Butterworth v. Dempsey, 237 F. Supp. 302 (D. Conn. 1965)

US District Court for the District of Connecticut - 237 F. Supp. 302 (D. Conn. 1965)
January 22, 1965

237 F. Supp. 302 (1965)

Oliver BUTTERWORTH et al., Plaintiffs,
v.
John DEMPSEY et al., Defendants.

Civ. No. 9571.

United States District Court D. Connecticut.

Amendments to Judgment July 29 and October 29, 1964.

Memorandum Re Further Amendment to Judgment September 24, 1964.

October 29, 1964.

October 29, 1964.

Order that Special Master be Appointed October 29, 1964.

January 22, 1965.

*303 *304 Donald F. Keefe, of Gumbart, Corbin, Tyler & Cooper, New Haven, Conn. (William L. F. Felstiner and Milton P. DeVane, of Gumbart, Corbin, Tyler & Cooper, New Haven, Conn., on the brief), for plaintiffs.

Harold M. Mulvey, Atty. Gen. of Connecticut, Hartford, Conn., for defendants.

H. Meade Alcorn, Jr., of Alcorn, Bakewell & Smith, Hartford, Conn., and Prof. James Wm. Moore, New Haven, Conn. (Norman K. Parsells, Bridgeport, Conn., Ralph M. Shulansky, of Shulansky & Cohn, Hartford, Conn., and Ralph G. Elliot, of Alcorn, Bakewell & Smith, Hartford, Conn., on the brief), for intervenors A. Searle Pinney, J. Tyler Patterson, Jr., Frederick Pope, Jr., and Peter P. Mariani.

Leo Parskey, Hartford, Conn., for intervenor John M. Bailey.

John D. Fassett, of Wiggin & Dana, New Haven, Conn., for attempted intervenors Town of Franklin, Town of Salem, Anthony Carboni and Elmer P. Chappell.

Before J. JOSEPH SMITH, Circuit Judge, and ANDERSON[*] and TIMBERS[†], District Judges.

Memorandum Re Relief Pursuant to Mandate of Supreme Court October 29, 1964.

Order Joining Leaders of Senate and House of Representatives as Parties Defendant October 29, 1964.

Memorandum on Motion for Approval of Action of General Assembly January 22, 1965.

PER CURIAM.

JULY 29, 1964 AMENDMENT TO JUDGMENT

Paragraphs 5, 6 and 7 of the Judgment heretofore entered are amended to read as follows:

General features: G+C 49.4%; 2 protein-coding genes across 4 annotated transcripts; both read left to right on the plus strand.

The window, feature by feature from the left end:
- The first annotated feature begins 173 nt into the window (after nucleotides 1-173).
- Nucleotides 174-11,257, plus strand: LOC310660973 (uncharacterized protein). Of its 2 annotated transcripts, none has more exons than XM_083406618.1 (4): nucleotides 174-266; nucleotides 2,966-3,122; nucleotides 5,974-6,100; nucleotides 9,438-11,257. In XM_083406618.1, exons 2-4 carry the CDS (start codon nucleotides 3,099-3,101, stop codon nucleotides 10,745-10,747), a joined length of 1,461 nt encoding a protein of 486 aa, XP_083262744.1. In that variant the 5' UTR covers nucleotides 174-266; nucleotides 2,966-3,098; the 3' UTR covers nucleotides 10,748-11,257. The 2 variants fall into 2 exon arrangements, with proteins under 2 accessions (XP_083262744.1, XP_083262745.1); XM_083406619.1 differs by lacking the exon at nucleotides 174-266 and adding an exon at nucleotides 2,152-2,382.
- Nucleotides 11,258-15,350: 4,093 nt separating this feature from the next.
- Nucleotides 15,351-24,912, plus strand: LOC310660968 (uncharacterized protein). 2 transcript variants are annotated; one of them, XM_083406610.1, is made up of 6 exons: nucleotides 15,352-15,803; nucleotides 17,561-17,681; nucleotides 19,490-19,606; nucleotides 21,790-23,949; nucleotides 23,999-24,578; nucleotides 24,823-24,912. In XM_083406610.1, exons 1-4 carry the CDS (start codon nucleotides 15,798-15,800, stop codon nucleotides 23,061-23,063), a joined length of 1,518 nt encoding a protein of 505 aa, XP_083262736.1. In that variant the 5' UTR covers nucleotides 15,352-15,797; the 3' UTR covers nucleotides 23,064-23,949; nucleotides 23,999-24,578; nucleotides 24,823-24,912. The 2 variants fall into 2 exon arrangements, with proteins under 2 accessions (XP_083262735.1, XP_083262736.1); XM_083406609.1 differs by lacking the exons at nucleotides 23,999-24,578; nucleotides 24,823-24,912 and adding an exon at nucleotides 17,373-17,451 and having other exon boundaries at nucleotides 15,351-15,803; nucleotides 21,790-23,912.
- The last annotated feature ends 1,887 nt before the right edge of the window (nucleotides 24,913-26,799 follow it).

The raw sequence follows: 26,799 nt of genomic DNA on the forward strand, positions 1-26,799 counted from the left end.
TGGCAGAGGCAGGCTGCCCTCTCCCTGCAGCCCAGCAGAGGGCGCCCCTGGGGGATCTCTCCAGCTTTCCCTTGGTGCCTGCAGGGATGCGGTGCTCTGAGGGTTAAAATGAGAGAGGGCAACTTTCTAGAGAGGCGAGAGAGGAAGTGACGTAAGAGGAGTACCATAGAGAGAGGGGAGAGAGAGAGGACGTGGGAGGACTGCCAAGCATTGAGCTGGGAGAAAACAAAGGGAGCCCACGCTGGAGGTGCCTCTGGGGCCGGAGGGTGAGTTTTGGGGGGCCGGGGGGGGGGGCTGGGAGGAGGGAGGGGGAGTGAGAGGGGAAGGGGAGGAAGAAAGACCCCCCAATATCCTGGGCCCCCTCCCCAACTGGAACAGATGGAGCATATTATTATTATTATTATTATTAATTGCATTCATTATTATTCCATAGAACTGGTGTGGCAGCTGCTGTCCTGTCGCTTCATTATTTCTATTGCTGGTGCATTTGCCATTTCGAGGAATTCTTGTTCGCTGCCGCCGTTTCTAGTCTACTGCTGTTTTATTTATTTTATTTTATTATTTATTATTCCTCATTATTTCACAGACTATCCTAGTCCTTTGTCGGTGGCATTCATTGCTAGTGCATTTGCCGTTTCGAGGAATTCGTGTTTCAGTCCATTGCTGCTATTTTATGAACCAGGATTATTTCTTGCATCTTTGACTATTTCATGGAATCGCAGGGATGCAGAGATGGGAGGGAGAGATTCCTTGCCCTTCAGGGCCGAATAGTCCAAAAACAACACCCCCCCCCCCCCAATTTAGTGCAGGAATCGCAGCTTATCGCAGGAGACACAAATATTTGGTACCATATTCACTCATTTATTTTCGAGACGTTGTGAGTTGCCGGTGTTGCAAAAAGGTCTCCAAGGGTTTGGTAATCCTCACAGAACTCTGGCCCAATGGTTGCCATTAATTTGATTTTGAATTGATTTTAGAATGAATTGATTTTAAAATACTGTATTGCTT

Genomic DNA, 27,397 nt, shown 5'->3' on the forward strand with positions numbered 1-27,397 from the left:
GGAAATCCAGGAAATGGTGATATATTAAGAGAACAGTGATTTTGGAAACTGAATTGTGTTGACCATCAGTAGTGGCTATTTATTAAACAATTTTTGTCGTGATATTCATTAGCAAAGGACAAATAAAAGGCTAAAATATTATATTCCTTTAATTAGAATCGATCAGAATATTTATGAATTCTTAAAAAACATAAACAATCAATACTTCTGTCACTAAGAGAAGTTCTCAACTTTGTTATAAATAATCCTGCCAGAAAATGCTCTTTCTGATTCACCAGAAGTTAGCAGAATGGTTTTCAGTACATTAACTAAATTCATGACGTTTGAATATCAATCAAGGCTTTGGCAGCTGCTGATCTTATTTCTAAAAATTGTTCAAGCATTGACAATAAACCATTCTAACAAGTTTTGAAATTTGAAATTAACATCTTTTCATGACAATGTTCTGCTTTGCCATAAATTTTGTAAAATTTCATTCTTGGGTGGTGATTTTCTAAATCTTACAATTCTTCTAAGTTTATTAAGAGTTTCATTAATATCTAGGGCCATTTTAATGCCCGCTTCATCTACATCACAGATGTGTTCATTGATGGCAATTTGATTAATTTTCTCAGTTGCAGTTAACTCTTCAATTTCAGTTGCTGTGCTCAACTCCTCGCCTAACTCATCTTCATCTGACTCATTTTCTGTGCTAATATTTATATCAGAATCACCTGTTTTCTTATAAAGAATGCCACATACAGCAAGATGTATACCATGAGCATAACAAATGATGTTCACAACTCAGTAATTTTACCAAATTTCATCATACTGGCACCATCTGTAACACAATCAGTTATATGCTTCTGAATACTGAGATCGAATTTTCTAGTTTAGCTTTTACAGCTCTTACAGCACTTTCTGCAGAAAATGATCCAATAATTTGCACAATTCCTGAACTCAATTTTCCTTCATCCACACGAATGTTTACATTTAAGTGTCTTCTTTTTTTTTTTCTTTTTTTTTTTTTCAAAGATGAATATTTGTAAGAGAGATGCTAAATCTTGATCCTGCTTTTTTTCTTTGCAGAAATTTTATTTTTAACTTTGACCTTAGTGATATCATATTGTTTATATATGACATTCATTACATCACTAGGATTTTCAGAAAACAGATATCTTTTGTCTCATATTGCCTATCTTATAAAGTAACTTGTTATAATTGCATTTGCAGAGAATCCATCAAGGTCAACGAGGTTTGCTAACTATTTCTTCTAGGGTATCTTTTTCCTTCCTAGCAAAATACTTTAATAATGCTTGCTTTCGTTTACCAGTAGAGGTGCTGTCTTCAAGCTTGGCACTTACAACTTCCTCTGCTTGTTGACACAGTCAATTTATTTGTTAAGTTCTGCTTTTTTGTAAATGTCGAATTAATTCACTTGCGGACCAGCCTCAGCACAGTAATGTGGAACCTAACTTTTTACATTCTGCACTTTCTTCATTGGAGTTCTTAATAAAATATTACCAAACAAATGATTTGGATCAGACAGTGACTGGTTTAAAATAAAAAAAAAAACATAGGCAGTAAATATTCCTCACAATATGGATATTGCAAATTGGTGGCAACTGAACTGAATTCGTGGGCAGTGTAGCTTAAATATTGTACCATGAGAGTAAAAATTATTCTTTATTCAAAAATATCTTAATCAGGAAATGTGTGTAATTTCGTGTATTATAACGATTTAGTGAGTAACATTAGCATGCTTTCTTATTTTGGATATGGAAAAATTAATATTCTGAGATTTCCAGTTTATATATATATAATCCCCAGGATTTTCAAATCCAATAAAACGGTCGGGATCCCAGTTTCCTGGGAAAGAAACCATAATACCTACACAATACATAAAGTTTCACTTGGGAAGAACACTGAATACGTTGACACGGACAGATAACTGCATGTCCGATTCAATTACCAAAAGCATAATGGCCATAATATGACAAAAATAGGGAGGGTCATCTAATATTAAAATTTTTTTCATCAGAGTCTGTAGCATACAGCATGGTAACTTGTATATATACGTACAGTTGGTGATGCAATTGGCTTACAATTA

(5) That defendants John Dempsey, Ella T. Grasso, Donald J. Irwin and Raymond S. Thatcher, their privies and their successors in office, are enjoined from doing any act or taking any steps in furtherance of nominating or holding elections of senators or representatives to the Senate or House of Representatives of the State of Connecticut, and said defendants are further enjoined from certifying or in any other manner declaring that the results of any such nominations or elections are valid or that the legislature of the State of Connecticut is properly or legally constituted, unless all senators and representatives are nominated and elected to the Senate and House of Representatives of the State of Connecticut pursuant to a redistricting of the Senate and a reapportionment of the House to be effected promptly by the General Assembly so that the voting rights of plaintiffs in the choice of members of both houses as guaranteed by the equal protection clause of the Fourteenth Amendment of the United States Constitution will not be impaired; such redistricting of the Senate and reapportionment of the House by the General Assembly to be done in such manner as to achieve substantially equal weighting of the votes of all voters *305 in the choice of members of both houses and in accordance with law.

(6) That execution of the injunction in the foregoing paragraph (5) of this Judgment is stayed so long as the following schedule is adhered to:

 
(a) A special session of the Connecticut General Assembly convenes no later than during the week commencing on August 3, 1964.